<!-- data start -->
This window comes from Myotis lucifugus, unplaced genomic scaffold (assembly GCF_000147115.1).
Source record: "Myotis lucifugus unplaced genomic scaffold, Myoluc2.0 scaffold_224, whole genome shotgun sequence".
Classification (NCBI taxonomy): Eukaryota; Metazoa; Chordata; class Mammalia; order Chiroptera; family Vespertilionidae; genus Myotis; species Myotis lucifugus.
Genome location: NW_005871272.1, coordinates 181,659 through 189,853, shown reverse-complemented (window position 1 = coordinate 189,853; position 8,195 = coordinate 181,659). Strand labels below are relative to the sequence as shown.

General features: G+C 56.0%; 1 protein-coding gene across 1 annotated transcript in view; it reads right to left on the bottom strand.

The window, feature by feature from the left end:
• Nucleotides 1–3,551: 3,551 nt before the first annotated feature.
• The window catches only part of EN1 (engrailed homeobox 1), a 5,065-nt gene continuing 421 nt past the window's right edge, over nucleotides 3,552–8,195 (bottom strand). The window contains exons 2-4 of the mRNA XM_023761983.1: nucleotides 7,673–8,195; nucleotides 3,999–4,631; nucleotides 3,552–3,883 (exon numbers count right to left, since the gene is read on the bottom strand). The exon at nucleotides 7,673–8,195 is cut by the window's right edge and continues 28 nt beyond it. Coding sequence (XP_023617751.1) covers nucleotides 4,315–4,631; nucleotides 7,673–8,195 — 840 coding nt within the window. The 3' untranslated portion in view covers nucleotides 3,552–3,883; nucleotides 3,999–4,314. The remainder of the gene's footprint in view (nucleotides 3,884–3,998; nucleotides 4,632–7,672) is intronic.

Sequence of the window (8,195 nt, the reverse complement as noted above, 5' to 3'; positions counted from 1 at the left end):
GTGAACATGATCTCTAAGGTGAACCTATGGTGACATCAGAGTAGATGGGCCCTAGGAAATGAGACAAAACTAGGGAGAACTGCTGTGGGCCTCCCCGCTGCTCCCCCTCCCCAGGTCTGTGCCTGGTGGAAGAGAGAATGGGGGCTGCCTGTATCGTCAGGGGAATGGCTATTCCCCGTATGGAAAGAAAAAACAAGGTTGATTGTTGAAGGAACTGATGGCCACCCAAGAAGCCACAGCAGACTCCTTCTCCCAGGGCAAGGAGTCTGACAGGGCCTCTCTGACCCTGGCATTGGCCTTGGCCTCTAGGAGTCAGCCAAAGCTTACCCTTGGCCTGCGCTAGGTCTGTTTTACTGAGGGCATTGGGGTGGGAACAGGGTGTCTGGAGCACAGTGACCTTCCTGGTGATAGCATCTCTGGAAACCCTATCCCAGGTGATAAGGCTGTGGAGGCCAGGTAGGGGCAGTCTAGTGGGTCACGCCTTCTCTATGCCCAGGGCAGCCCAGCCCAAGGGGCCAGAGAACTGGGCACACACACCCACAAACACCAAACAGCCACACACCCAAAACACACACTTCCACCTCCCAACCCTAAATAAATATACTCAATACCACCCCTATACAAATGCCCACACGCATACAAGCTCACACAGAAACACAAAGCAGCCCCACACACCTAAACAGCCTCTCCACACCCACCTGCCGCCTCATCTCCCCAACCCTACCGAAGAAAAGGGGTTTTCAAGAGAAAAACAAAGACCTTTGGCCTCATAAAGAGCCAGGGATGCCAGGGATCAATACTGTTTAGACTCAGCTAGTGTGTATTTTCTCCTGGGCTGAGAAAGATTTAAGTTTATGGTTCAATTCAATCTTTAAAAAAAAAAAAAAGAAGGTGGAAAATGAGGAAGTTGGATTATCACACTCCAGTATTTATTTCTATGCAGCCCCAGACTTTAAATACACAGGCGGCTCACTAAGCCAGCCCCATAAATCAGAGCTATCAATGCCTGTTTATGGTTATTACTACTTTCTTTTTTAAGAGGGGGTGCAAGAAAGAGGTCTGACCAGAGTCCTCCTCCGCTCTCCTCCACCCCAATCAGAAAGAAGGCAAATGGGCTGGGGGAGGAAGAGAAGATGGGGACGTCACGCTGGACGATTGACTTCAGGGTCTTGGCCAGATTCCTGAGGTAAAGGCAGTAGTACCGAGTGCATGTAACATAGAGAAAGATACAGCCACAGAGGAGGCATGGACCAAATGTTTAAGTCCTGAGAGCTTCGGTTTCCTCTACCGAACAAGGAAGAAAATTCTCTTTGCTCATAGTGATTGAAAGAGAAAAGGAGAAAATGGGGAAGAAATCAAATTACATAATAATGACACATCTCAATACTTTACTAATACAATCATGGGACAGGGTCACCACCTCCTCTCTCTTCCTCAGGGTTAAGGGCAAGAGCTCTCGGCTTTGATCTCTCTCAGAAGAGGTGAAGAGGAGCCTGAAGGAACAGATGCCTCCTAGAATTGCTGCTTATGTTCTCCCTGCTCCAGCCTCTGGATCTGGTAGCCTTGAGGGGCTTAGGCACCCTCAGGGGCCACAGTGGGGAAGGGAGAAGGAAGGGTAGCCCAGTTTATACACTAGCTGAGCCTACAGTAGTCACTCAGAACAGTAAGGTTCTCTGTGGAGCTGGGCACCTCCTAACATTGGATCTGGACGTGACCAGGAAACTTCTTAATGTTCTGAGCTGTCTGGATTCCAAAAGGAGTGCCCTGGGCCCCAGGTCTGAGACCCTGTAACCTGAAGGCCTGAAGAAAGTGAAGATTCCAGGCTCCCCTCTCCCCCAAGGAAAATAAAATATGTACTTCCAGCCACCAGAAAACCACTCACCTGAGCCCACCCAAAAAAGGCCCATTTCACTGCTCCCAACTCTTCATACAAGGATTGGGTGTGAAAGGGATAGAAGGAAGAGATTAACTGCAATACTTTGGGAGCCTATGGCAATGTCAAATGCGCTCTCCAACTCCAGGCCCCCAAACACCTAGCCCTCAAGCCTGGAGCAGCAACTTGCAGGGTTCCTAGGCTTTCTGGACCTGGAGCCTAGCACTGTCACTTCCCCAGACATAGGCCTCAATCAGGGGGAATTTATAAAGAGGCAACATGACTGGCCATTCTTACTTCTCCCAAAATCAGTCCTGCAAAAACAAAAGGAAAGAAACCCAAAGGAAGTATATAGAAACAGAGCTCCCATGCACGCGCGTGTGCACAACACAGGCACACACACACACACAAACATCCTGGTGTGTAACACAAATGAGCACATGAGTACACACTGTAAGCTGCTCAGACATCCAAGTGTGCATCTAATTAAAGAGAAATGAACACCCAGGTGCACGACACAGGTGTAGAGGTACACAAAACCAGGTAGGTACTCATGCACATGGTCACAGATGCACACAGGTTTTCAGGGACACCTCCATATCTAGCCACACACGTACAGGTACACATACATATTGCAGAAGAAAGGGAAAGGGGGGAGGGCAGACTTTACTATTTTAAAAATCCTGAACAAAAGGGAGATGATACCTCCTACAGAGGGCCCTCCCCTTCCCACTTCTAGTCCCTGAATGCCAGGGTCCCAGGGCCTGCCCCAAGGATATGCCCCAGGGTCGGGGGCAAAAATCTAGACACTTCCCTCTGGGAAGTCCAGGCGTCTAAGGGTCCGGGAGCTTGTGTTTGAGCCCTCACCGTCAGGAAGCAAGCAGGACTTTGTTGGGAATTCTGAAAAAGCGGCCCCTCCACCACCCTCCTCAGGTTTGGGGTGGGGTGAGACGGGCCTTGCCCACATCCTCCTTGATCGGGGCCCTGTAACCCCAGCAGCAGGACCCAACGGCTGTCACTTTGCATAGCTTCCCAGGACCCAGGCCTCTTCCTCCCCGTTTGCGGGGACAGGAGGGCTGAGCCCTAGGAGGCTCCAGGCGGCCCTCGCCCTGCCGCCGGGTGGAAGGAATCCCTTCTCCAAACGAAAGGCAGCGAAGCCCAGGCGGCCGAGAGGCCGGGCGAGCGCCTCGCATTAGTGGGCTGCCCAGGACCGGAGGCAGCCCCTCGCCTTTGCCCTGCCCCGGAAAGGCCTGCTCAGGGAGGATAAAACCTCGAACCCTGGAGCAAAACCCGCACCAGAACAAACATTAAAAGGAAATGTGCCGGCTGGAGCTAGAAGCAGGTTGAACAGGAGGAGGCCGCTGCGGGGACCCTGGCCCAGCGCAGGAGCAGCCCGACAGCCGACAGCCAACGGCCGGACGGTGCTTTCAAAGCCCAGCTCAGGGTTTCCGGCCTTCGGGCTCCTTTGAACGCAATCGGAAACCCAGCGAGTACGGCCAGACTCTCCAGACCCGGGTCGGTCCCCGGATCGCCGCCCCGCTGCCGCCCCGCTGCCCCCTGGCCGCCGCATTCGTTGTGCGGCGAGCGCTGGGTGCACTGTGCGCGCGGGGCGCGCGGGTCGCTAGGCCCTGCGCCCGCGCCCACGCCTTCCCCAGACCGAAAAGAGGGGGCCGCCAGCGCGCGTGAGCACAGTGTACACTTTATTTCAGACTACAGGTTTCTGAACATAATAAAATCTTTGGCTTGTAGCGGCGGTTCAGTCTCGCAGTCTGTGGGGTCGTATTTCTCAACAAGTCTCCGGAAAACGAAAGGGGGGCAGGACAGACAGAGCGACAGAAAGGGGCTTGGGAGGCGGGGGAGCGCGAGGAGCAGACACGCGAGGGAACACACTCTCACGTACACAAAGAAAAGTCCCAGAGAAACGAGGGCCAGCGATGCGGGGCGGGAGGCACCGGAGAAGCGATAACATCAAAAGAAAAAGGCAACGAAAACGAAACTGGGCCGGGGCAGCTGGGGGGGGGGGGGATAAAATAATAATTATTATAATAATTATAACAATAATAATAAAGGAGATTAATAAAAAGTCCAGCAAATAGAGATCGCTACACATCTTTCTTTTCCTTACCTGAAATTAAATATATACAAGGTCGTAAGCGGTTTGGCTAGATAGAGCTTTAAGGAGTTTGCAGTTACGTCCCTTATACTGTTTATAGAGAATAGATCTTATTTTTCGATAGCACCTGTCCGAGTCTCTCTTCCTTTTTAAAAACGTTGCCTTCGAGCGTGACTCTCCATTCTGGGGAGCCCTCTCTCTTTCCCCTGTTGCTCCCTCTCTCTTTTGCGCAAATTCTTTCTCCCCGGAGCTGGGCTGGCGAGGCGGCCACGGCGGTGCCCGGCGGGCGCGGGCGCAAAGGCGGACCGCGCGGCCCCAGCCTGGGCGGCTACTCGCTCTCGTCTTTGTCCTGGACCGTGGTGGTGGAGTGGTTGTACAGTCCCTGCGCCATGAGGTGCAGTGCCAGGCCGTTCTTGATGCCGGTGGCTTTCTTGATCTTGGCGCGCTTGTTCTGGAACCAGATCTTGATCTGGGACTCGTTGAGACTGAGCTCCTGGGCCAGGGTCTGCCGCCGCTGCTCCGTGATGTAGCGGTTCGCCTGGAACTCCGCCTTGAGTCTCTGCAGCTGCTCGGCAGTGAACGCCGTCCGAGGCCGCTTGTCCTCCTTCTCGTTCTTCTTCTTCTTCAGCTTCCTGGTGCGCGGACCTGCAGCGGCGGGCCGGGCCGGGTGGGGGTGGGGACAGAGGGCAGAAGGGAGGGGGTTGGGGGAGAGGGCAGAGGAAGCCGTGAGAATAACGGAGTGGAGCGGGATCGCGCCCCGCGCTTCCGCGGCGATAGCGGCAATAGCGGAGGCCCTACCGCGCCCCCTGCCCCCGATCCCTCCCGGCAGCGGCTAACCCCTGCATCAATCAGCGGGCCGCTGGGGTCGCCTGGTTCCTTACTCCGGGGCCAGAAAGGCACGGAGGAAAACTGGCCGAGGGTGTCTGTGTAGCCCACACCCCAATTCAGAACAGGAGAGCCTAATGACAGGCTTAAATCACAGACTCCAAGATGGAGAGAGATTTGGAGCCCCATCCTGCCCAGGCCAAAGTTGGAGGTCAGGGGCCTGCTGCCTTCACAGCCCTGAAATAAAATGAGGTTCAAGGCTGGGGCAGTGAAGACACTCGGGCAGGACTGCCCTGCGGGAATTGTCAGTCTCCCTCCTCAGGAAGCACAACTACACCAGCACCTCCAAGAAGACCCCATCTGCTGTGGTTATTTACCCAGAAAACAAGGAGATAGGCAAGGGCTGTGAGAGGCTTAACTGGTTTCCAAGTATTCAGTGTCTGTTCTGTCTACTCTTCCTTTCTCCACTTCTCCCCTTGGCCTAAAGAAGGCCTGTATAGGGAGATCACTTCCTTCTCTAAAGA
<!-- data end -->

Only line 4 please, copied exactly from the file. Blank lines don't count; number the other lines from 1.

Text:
Genome location: NW_005871272.1, coordinates 181,659 through 189,853, shown reverse-complemented (window position 1 = coordinate 189,853; position 8,195 = coordinate 181,659). Strand labels below are relative to the sequence as shown.